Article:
Exclusive: Warrant Shows DOJ, FBI Waited Several Days After Judge Approved to Conduct Mar-a-Lago Raid
The warrant that authorized the search of former President Donald Trump’s residence at Mar-a-Lago shows it was issued by U.S. Magistrate Judge Bruce Reinhart on Aug. 5, 2022, at 12:12 p.m.—nearly three full days before the Justice Department and FBI conducted a raid to execute it.
The raid did not occur until the morning of Aug. 8, 2022, when federal agents from the FBI arrived at Mar-a-Lago to execute the search warrant.
The document, obtained and reviewed by Breitbart News, shows that the DOJ and FBI waited several days after Reinhart approved the warrant to conduct the raid, something that severely undercuts the talking points issued by Attorney General Merrick Garland in a public statement on Thursday when he broke his silence to discuss the matter in televised remarks.
Search Warrant Mar a Lago by Breitbart News on Scribd
Why the authorities waited several days to execute service of the warrant if the matter rose to such a serious national security issue is unclear. If what federal agents intended to obtain from the raid was such a risk to national security, the fact they decided to linger and wait for several days before executing is likely to become a major point of contention as this debate plays out in front of the public.
Garland announced in his public remarks on Thursday that the Department of Justice had moved to unseal the warrant and inventory list of documents obtained from the raid. Trump indicated in public statements on Thursday evening that he would support such a move and wants the documents out in public. It is expected these documents, including the warrant that has been reviewed by Breitbart News, will be made public by the court soon, later on Friday or in the coming days.
The documents obtained by Breitbart News include the warrant, two accompanying attachments specifying terms for the warrant, and a property receipt outlining the inventory federal agents seized from Mar-a-Lago.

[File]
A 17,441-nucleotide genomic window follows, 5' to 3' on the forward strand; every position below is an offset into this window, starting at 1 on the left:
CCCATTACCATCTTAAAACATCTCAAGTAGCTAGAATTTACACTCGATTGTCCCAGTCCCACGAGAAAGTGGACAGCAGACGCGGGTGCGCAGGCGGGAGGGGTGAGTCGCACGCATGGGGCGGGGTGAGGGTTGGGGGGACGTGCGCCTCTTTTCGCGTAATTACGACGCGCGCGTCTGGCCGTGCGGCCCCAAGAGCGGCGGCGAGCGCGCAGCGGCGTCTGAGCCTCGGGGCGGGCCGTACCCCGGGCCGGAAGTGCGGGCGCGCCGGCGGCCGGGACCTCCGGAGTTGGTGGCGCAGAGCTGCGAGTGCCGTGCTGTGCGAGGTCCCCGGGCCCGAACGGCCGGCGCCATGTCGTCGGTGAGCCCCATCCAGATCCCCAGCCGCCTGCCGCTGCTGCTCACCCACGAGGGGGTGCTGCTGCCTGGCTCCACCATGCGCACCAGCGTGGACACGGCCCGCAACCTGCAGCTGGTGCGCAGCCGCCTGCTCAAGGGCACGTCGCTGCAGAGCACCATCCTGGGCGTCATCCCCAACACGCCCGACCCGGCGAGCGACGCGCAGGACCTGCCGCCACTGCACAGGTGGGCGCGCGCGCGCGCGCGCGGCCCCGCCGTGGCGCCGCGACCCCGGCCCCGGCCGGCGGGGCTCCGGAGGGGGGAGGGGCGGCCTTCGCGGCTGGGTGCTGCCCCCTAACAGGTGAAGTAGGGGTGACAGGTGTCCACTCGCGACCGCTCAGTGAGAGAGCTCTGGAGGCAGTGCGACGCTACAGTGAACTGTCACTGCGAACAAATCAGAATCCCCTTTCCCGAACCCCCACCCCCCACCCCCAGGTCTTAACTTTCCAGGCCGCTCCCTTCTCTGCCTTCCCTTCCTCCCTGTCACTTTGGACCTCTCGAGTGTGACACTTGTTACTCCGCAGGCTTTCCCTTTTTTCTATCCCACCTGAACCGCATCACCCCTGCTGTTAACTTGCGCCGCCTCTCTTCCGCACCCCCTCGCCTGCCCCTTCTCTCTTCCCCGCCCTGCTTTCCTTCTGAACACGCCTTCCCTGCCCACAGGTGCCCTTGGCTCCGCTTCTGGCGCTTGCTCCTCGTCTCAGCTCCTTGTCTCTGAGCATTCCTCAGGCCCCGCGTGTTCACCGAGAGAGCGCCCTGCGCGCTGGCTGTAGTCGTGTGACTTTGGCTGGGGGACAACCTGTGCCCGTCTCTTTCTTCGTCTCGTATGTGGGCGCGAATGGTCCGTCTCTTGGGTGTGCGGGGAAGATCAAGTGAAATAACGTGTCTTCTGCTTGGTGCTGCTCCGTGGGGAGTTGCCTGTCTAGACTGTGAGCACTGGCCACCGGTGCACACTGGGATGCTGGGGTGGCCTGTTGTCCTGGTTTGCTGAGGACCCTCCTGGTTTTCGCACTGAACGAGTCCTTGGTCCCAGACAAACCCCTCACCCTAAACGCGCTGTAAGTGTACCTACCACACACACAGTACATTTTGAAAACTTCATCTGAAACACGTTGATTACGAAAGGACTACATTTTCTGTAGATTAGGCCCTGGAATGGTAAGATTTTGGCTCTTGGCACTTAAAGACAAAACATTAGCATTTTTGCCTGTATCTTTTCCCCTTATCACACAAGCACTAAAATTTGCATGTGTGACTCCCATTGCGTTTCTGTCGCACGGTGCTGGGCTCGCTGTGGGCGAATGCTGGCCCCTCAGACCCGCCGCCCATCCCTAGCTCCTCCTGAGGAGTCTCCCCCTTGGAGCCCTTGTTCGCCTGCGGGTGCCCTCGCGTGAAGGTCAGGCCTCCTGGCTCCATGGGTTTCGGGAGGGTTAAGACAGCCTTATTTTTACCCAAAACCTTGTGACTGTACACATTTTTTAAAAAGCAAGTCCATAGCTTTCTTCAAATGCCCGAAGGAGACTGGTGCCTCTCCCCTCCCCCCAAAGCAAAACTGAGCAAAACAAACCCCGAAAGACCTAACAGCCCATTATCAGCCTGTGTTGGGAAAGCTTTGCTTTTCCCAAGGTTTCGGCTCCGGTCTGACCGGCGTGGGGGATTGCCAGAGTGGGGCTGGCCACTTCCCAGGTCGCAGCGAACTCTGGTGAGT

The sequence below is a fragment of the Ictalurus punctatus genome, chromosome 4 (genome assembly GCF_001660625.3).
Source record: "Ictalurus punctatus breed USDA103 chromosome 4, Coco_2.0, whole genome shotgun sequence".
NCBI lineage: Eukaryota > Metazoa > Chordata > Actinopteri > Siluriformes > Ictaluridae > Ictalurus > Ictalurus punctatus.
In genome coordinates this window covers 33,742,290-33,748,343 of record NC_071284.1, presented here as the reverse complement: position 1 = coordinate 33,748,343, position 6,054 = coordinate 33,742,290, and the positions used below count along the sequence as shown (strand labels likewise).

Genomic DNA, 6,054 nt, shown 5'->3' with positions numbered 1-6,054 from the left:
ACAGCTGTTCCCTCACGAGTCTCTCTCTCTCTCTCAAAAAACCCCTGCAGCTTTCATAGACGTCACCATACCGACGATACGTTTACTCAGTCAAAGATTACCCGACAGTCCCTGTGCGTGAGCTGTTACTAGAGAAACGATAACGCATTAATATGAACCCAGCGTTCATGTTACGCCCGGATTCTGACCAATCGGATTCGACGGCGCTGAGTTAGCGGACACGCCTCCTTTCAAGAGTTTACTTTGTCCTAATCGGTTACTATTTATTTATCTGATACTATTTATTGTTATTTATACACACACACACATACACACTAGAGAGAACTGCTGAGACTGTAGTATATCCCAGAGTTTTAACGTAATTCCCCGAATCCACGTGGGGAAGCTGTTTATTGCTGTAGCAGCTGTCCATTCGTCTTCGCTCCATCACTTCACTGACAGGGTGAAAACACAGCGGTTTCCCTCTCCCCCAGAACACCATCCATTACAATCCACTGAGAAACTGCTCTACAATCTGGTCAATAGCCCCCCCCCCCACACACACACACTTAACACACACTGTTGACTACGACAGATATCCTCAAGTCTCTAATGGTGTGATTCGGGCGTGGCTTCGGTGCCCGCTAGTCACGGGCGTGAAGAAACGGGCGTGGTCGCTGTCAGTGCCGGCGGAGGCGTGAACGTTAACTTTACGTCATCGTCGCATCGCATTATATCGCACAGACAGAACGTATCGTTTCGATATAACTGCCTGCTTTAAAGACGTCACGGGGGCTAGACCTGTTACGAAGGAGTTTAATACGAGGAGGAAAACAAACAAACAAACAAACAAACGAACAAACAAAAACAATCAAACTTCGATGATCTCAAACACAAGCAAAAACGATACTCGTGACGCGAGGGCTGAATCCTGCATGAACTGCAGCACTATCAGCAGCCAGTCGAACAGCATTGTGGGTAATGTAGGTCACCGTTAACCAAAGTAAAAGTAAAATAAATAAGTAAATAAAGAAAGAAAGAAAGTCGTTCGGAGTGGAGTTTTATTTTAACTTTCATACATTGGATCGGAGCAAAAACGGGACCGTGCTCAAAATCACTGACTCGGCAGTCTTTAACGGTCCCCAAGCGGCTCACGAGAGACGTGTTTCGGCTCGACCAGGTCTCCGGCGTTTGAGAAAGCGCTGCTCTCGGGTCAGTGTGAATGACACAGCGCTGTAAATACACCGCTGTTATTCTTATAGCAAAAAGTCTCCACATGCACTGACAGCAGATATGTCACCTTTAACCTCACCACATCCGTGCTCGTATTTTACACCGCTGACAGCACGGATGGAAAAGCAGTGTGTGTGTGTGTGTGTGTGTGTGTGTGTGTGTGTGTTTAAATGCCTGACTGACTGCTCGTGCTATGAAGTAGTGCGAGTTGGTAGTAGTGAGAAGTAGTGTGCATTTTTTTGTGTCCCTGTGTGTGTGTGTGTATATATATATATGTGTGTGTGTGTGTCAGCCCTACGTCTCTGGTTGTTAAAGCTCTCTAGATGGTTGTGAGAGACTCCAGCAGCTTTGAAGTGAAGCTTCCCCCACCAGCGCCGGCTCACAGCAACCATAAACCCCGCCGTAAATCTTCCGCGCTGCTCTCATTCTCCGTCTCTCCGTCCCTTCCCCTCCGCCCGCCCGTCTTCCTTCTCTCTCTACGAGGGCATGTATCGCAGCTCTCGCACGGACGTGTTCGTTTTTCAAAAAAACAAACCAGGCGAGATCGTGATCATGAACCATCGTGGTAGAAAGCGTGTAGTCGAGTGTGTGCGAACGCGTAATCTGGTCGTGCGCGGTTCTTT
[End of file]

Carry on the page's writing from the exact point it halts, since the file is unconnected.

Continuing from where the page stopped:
UPDATE: 1:51 p.m. ET:
The inventory list of what was seized—or the receipt part of the document—is three pages long and constitutes two separate receipts, one that is two pages long and another that is one page long. Both receipts were signed by Trump’s attorney Christina Bobb and dated on Monday Aug. 8, 2022, at 6:19 p.m. The longer receipt was signed by FBI Special Agent Jeremy Linton and the shorter receipt was signed by the name: “I. Grady Gary” and includes the title SSA. SSA means Supervisory Special Agent. [NOTE: This part of this story has been updated after the correct spelling of Gary’s name, which was unclear from the handwriting on the document, has been confirmed.]
UPDATE 2:01 p.m. ET:
The first receipt lists out 28 numbered items, including some that have sub-headers. Some of the items are actually named like item number 1 which says it was an “Executive Grant of Clemency re: Roger Jason Stone, Jr.” or 1A which says it is “Info re: President of France.”
Others like item number 2 are less specific. That item says it is a “Leatherbound box of documents.” Item 2A says it contained “Various Classified/TS/SCI documents.”
Item number 3 says it was a “potential presidential record,” and items numbers 5 and 6 both say they were a “binder of photos.”
Item number 7 says it was a “handwritten note,” and items 8, 9, and 10 were boxes labeled A-1, A-12, and A-15 respectively. Item 10A specifies that that item allegedly contained “Miscellaneous Secret Documents.”